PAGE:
Actually, it's not so much new as previously unavailable:
Nine previously known specimens of archaeopteryx have led palaeontologists to conclude that birds probably evolved from small meat-eating dinosaurs, and are closely related to the dromeosaurs, a group that includes the velociraptor. Yet precisely how archaeopteryx is related to the raptors has remained unclear – key pieces of these previous specimens are missing.
But the newly revealed fossil appears to fill in many of the gaps. The specimen comes from the private collection of a worker at the Solnhofen limestone quarries in Germany, where the first archaeopteryx fossil was discovered. It has remained unknown to science until its owner's death, when the new owner made it available to scientists at the Wyoming Dinosaur Center in the US.
The interesting thing about the fossil is that, unlike previos specimens, this one has feet.
What makes this interesting is that:
Archaeopteryx, the fossil shows, had a hyperextendible second toe. Until now, the feature was thought to belong only to the species' close relatives, the deinonychosaurs.
Contrary to all previous reconstructions of Archaeopteryx, the hind toe of the new specimen is not completely reversed to form a "perching" foot as it is in modern birds.
The researchers believe that the fully reversed hind toe in other Archaeopteryx fossils shifted during preservation and never existed in the live animal.
In the new fossil, the foot looks more like that of the four-toed foot of Velociraptor and its other nonwinged theropod relatives. The specimen clearly lacks a reversed toe.
Because Archaeopteryx lacked this stabilizing toe, it almost certainly did not habitually perch in trees.
The shape and articulation of other bones of the new specimen also help tie Archaeopteryx to the theropods.
The bones of its hind legs, for example, have played an important role in the dispute about bird ancestry. The new Archaeopteryx specimen shows a clearly visible hind leg bone structure that is identical to that of theropod dinosaurs.
Archaeopteryx, therefore, is closely related to the theropods. This in turn means that theropod dinosaurs are the ancestors of the modern birds that followed Archaeopteryx.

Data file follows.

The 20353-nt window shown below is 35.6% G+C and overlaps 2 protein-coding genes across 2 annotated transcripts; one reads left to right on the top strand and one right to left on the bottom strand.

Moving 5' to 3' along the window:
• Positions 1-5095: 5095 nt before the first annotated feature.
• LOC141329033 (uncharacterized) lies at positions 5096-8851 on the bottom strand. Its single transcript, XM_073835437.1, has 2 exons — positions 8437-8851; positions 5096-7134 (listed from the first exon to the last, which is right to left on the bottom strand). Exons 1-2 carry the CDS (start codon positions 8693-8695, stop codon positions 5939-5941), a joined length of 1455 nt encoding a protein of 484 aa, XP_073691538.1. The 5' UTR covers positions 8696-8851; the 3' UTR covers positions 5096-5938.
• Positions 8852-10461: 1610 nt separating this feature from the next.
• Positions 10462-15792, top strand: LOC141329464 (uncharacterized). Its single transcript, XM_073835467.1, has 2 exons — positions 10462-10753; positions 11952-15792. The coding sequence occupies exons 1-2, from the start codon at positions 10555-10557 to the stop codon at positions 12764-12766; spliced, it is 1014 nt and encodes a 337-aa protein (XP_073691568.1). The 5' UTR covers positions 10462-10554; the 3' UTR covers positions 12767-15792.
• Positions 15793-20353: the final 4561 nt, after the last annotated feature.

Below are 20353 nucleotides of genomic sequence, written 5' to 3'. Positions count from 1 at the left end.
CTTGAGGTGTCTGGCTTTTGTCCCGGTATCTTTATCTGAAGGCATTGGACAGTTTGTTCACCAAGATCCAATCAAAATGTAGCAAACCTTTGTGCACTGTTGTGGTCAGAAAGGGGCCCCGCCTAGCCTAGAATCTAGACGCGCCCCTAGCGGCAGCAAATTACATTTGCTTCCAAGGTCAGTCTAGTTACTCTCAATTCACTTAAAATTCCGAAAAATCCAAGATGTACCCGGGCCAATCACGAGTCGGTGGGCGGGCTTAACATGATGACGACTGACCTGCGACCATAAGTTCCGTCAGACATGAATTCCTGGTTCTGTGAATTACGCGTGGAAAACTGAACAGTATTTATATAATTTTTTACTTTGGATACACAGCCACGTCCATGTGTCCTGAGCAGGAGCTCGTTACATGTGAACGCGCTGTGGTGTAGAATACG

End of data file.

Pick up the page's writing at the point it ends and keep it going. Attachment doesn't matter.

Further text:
The find, according to Mayr, "not only provides further evidence for the theropod ancestry of birds, but it blurs the distinction between basal [the earliest] birds and basal deinonychosaurs," their fearsome-clawed ancestors.
"I do think that the question of a theropod ancestry of birds can now be considered settled once and forever," Mayr said.
There is a dissenting view however:
Mayr told New Scientist that there are no unique traits shared by archaeopteryx and other early bird-like fossils that are not present in dinosaurs. This would either mean that archaeopteryx cannot be classed within the same evolutionary group as birds or that this group needs to be redefined.
But Peter Makovicky of the Field Museum of Natural History in Chicago, US, says those results are shaky because Mayr's group considered only three bird-like creatures; archaeopteryx, confuciusornis and a primitive bird called Rahonavis, that lived much later.
In October 2005, Makovicky carried out a separate study that links Rahonavis directly to the dromeosaurs and suggests this species may have evolved flight separately from archaeopteryx and other birds. Makovicky told New Scientist he found no change in the shape of his evolutionary tree when he added the new traits found for archaeopteryx.
Mayr's study will be published in tomorrow's edition of Science... (sigh)
Dear Kitty has a post on the subject as well (and I'm sure The Hairy Museum of Natural History will be doing a post on it!)